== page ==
Page 1: Introduction
Siemens is the engineering group that is behind many of the products and services people take for granted in their daily lives. The list of products designed and manufactured by Siemens is almost endless.
It includes traffic lights, gas turbines, superconducting magnets in medical scanners, wind generators, automated factories as well as domestic appliances like kettles and fridges. It generates about 40% of the UK”s wind energy and it hosts, supports and maintains the BBC's website including the development of the BBC iPlayer. The company has been operating in the UK since 1843 and employs more than 18,000 people. Across the world Siemens employs over 427,000 people.
Innovation and engineering
Engineers use scientific principles to develop products or systems to solve real life problems. Much of engineering is about innovation rather than invention. This means that engineers transform creative ideas into improved products, services, technologies or processes.
A career within the field of engineering is exciting and varied as the work is constantly changing. Becoming an engineer at Siemens is about using energy, ideas and passion. It requires a range of skills and abilities that are needed across the whole business.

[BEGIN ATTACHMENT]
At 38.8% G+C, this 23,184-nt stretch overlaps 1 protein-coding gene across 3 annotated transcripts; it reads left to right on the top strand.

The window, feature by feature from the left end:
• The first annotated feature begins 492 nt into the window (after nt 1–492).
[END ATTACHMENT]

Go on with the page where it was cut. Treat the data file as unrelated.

Siemens provides opportunities for young people at all levels to enter the world of engineering. It recruits at a number of different levels. For example, it offers apprenticeships for those entering the company with GCSEs. There are programmes for individuals with A-levels that provide work experience alongside the opportunity to study for a degree.
Siemens also recruits undergraduates and graduates into professional engineering jobs. It goes beyond the standard approaches to attracting good people because its employees enable it to be competitive. This approach has led to Siemens becoming an open culture with opportunities for employees at all levels.
People can enter a career in engineering at many levels. Professional engineers usually enter after a three-or four-year university degree. Others may enter as apprentice technicians following studies at school or college. However, regardless of entry level Siemens employees enjoy wide-ranging opportunities for further education and training. This can take the job in many different directions. For instance, they may go into areas such as research, manufacturing, sales and marketing, finance or project management.
By following an engineering career Siemens people have the opportunity to move into other disciplines.
This case study focuses upon three different theories of motivation and uses these to illustrate how employees are motivated within an engineering environment at Siemens.